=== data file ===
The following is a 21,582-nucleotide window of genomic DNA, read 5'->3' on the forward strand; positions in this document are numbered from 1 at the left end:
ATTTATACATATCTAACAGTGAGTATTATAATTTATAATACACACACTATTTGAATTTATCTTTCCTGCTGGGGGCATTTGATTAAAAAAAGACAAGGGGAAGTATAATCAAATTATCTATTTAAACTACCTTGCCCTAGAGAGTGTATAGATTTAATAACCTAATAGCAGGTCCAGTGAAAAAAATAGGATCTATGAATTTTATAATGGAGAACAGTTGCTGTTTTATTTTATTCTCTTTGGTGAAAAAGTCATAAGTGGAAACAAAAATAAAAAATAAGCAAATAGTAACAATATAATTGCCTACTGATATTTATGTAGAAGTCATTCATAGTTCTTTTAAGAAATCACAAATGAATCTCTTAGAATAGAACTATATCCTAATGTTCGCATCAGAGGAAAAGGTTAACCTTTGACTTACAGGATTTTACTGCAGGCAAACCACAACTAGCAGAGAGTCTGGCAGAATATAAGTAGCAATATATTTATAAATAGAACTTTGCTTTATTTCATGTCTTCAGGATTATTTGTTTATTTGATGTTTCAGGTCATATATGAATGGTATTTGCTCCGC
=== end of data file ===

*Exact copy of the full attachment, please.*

The following is a 21,582-nucleotide window of genomic DNA, read 5'->3' on the forward strand; positions in this document are numbered from 1 at the left end:
ATTTATACATATCTAACAGTGAGTATTATAATTTATAATACACACACTATTTGAATTTATCTTTCCTGCTGGGGGCATTTGATTAAAAAAAGACAAGGGGAAGTATAATCAAATTATCTATTTAAACTACCTTGCCCTAGAGAGTGTATAGATTTAATAACCTAATAGCAGGTCCAGTGAAAAAAATAGGATCTATGAATTTTATAATGGAGAACAGTTGCTGTTTTATTTTATTCTCTTTGGTGAAAAAGTCATAAGTGGAAACAAAAATAAAAAATAAGCAAATAGTAACAATATAATTGCCTACTGATATTTATGTAGAAGTCATTCATAGTTCTTTTAAGAAATCACAAATGAATCTCTTAGAATAGAACTATATCCTAATGTTCGCATCAGAGGAAAAGGTTAACCTTTGACTTACAGGATTTTACTGCAGGCAAACCACAACTAGCAGAGAGTCTGGCAGAATATAAGTAGCAATATATTTATAAATAGAACTTTGCTTTATTTCATGTCTTCAGGATTATTTGTTTATTTGATGTTTCAGGTCATATATGAATGGTATTTGCTCCGC